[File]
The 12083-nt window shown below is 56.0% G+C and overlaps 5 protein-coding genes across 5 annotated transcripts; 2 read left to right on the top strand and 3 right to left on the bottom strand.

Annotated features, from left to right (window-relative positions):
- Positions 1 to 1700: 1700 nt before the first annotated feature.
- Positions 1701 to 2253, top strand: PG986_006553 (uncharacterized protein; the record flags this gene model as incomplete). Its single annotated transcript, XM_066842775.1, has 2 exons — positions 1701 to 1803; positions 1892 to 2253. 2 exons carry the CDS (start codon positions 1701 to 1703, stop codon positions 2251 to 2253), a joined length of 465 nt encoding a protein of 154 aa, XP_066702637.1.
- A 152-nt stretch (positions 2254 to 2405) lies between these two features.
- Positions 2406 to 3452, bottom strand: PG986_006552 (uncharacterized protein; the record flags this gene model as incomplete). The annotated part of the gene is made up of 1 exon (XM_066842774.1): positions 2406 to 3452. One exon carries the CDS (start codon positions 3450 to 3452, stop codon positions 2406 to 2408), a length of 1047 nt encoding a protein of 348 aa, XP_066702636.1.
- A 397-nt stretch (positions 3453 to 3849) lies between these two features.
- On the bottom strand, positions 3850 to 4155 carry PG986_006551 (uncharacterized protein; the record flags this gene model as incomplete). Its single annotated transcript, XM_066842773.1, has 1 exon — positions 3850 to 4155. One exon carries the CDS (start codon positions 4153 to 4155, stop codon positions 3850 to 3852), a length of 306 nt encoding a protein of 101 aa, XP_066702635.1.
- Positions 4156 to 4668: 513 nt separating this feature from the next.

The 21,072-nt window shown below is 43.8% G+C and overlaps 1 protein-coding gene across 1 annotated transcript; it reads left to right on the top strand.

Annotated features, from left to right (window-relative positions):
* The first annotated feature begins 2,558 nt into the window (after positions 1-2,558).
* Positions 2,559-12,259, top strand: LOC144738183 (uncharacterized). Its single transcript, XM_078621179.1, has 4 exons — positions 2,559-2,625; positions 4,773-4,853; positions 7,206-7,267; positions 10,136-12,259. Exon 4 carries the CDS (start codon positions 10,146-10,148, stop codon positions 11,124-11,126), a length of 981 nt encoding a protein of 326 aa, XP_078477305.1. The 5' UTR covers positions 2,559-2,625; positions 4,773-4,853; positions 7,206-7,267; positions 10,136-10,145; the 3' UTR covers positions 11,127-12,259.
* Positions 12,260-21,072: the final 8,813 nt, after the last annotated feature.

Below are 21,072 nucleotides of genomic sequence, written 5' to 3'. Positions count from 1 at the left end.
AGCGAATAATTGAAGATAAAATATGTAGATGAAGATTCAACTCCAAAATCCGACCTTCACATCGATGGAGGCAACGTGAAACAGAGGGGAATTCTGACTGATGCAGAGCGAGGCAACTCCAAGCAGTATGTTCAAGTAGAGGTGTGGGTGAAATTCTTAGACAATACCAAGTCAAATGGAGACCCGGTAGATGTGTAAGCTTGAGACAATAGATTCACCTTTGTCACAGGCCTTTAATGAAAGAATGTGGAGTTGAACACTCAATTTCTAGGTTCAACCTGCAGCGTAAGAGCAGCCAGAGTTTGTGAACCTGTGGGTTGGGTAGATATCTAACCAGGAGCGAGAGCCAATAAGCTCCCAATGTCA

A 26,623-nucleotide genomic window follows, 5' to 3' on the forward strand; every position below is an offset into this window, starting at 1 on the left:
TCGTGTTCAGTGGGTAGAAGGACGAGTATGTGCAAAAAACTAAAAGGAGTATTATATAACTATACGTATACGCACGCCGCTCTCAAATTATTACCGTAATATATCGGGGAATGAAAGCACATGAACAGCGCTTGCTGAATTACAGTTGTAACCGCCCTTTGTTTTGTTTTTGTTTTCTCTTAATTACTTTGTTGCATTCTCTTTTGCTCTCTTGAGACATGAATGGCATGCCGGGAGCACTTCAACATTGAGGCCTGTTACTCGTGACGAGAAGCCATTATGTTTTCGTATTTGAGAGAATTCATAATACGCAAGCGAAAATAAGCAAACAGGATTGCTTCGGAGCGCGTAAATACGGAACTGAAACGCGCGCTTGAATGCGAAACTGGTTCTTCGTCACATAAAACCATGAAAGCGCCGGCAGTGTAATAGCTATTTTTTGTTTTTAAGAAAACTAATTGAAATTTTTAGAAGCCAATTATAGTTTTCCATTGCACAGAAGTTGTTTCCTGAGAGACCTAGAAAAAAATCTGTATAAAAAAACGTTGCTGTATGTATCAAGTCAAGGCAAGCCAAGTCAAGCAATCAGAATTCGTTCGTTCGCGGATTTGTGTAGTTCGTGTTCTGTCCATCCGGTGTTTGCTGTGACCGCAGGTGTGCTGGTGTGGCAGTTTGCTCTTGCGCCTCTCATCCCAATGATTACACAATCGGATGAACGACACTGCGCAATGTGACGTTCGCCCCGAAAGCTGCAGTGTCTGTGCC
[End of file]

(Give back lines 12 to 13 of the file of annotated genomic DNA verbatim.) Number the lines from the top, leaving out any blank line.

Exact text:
* The first annotated feature begins 2,558 nt into the window (after positions 1-2,558).
* Positions 2,559-12,259, top strand: LOC144738183 (uncharacterized). Its single transcript, XM_078621179.1, has 4 exons — positions 2,559-2,625; positions 4,773-4,853; positions 7,206-7,267; positions 10,136-12,259. Exon 4 carries the CDS (start codon positions 10,146-10,148, stop codon positions 11,124-11,126), a length of 981 nt encoding a protein of 326 aa, XP_078477305.1. The 5' UTR covers positions 2,559-2,625; positions 4,773-4,853; positions 7,206-7,267; positions 10,136-10,145; the 3' UTR covers positions 11,127-12,259.